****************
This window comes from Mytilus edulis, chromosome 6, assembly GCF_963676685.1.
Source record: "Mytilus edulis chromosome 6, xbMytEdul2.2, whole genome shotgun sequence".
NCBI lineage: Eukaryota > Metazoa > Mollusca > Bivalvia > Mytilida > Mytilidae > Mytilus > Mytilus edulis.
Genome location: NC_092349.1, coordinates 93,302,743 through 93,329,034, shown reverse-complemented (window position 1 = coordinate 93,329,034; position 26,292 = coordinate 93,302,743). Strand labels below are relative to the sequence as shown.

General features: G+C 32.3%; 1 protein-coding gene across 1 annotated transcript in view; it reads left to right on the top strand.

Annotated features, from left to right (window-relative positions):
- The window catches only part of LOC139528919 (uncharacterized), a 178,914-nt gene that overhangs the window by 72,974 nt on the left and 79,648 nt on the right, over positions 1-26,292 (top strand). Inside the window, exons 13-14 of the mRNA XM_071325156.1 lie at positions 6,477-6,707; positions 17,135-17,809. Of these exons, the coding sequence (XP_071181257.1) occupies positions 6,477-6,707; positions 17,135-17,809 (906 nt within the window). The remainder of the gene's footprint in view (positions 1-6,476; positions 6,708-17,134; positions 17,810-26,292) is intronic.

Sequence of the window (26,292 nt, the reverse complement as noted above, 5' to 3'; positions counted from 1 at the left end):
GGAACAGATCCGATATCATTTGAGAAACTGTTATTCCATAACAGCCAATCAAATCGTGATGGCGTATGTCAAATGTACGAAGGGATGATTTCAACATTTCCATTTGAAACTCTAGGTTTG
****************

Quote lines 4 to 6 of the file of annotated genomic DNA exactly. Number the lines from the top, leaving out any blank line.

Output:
Genome location: NC_092349.1, coordinates 93,302,743 through 93,329,034, shown reverse-complemented (window position 1 = coordinate 93,329,034; position 26,292 = coordinate 93,302,743). Strand labels below are relative to the sequence as shown.

General features: G+C 32.3%; 1 protein-coding gene across 1 annotated transcript in view; it reads left to right on the top strand.

Annotated features, from left to right (window-relative positions):